Means "pretty" in Spanish, ultimately from Latin bonus "good". It has been used as a name in the English-speaking world since the beginning of the 20th century.
a female given name: from the Latin word meaning good.
American pioneer, especially in Kentucky.
to bend the knee or body or incline the head, as in reverence, submission, salutation, recognition, or acknowledgment.
U.S. financier, noted for conspicuously extravagant living.
From a surname, an Americanized form of the German, ultimately from Old High German brant "fire".
Chinese American actor, martial artist (1940-1973)
Roman cognomen meaning "heavy" in Latin. Famous bearers include Lucius Junius Brutus, the traditional founder of the Roman Republic, and Marcus Junius Brutus, the statesman who conspired to assassinate Julius Caesar.
brother (usually used as an affectionate term of address).
the male of the deer, antelope, rabbit, hare, sheep, or goat.
Species of flowering plant in the family Polygonaceae
Immature or embryonic shoot
comrade or chum (often used as a term of address).
the male of a bovine animal, especially of the genus Bos, with sexual organs intact and capable of reproduction.
a small metal projectile, part of a cartridge, for firing from small arms.
the circular spot, usually black or outlined in black, at the center of a target marked with concentric circles and used in target practice.
Hunting Dog Names C-F
a person who is at the head of or in authority over others; chief; leader.
Diminutive of Cassandra and other names beginning with Cass.
Roman statesman, soldier, and writer.
any of several Old World, coniferous trees of the genus Cedrus, having wide, spreading branches.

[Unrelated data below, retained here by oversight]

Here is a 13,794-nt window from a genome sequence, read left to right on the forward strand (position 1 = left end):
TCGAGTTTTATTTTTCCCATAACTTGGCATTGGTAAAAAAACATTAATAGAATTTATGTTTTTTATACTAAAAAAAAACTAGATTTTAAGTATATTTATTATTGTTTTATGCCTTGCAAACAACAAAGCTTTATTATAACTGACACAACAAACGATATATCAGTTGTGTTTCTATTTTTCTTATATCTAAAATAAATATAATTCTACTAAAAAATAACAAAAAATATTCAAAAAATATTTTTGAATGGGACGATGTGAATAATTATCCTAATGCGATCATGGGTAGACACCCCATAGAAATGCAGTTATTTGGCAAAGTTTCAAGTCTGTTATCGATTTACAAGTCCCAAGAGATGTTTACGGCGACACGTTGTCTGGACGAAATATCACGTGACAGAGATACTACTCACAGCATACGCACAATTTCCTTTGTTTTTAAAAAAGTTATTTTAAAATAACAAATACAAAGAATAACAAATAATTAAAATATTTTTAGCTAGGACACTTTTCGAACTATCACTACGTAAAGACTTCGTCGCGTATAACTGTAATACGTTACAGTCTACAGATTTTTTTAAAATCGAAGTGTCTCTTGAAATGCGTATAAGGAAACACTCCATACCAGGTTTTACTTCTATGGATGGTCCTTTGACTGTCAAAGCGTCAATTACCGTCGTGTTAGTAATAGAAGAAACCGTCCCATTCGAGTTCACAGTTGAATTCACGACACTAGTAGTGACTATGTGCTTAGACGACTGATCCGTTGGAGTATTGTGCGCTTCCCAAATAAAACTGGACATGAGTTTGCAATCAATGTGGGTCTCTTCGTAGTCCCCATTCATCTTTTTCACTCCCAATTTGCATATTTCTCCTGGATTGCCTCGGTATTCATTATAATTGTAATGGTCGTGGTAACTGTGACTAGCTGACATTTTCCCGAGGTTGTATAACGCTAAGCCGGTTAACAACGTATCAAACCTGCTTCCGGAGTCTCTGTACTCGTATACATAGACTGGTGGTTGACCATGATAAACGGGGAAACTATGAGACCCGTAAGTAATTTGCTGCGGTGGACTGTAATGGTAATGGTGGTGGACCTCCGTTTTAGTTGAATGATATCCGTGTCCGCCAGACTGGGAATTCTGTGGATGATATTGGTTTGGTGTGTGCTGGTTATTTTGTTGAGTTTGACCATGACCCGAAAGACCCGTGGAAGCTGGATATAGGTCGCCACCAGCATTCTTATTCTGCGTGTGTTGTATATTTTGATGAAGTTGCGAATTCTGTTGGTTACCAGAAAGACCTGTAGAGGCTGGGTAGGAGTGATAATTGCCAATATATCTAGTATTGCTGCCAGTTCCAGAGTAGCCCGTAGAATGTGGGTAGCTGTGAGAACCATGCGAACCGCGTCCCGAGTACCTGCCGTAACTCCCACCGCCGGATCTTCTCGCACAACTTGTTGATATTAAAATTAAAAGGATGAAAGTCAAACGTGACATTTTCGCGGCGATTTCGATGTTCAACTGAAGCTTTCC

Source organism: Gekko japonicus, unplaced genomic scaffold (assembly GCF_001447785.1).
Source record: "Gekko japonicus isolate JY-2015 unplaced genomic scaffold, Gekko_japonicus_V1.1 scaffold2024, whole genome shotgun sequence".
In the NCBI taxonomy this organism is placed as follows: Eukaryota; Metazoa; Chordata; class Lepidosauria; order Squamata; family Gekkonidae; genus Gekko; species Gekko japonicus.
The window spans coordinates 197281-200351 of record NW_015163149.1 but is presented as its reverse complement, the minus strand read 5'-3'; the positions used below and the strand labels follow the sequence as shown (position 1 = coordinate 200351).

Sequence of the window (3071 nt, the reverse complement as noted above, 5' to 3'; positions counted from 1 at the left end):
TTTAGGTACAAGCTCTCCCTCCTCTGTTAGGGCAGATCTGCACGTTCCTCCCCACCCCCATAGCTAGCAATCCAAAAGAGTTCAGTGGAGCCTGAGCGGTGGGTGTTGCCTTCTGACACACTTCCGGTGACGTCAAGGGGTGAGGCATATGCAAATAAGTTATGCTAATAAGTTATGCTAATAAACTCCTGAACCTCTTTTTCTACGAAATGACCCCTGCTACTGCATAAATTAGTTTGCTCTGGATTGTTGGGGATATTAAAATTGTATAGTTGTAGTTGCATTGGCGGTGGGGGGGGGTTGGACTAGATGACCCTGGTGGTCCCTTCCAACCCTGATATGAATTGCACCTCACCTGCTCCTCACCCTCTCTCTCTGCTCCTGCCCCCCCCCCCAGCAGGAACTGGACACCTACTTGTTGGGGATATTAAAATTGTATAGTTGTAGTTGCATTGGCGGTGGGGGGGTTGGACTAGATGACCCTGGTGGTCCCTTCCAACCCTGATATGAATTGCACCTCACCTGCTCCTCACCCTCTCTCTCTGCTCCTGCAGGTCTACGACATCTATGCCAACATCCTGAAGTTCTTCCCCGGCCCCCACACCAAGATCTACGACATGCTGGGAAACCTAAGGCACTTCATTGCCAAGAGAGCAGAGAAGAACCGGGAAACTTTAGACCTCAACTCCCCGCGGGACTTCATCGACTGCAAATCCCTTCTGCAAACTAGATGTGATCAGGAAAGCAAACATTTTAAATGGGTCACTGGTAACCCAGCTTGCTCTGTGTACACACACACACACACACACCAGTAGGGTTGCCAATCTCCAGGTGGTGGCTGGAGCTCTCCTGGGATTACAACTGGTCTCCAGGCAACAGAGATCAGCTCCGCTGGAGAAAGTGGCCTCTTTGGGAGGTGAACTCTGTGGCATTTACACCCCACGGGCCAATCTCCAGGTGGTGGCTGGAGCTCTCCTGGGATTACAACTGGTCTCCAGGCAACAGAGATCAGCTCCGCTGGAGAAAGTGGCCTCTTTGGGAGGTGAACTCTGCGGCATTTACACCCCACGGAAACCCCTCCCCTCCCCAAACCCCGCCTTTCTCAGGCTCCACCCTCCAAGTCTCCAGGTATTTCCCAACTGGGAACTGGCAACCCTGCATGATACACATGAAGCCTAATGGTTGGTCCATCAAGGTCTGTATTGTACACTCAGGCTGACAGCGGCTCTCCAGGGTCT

Oceanid in Greek mythology
the absence of any cause of events that can be predicted, understood, or controlled: often personified or treated as a positive agency: Chance governs all.
to pursue in order to seize, overtake, etc.: The police officer chased the thief.
a person or thing that chases or pursues.
the head or leader of an organized body of people; the person highest in authority: the chief of police.
British statesman (1874-1965)
a high steep face of a rock.
the dried flower bud of a tropical tree, Syzygium aromaticum, of the myrtle family, used whole or ground as a spice.
a stupid, inept, or boorish person.
a young male animal of the horse family.
Chemical element, symbol Cu and atomic number 29
a white or colored circle or set of concentric circles of light seen around a luminous body, especially around the sun or moon.
Large species of the family Felidae native to the Americas
a buffy-gray, wolflike canid,Canis latrans, of North America, distinguished from the wolf by its relatively small size and its slender build, large ears, and narrow muzzle.
to make a loud, clattering noise, as of something dashed to pieces.
Bat-and-ball game played between two teams of eleven players
Machine designed to reduce large objects into smaller ones
any of various composite plants the flowers of which have a yellow disk and white rays, as the English daisy and the oxeye daisy.
a former territory in the United States: divided into the states of North Dakota and South Dakota in 1889.
liability or exposure to harm or injury; risk; peril.
Diminutive of David.
the first appearance of daylight in the morning: Dawn broke over the valley.
a city in SW France: mineral hot springs.
a person who entices or lures another person or thing, as into danger, a trap, or the like.
a mountain in southern central Alaska: highest peak in North America, 20,310 feet (6,190 meters).
People, cultures, and products of the Indian subcontinent and their diaspora
former wife of Charles, Prince of Wales.
noting a machine or vehicle powered by a diesel engine: diesel locomotive.
a person or an animal that digs.
Nickname for the Southern United States
a paper money, silver or cupronickel coin, and monetary unit of the United States, equal to 100 cents. Symbol: $
a female given name, form of Dorothea and Dorothy.
a male duck.
Noble or royal title in some European countries and their colonies
(in Continental Europe) the male ruler of a duchy; the sovereign of a small state.
of, relating to, or characteristic of the natives or inhabitants of the Netherlands or their country or language.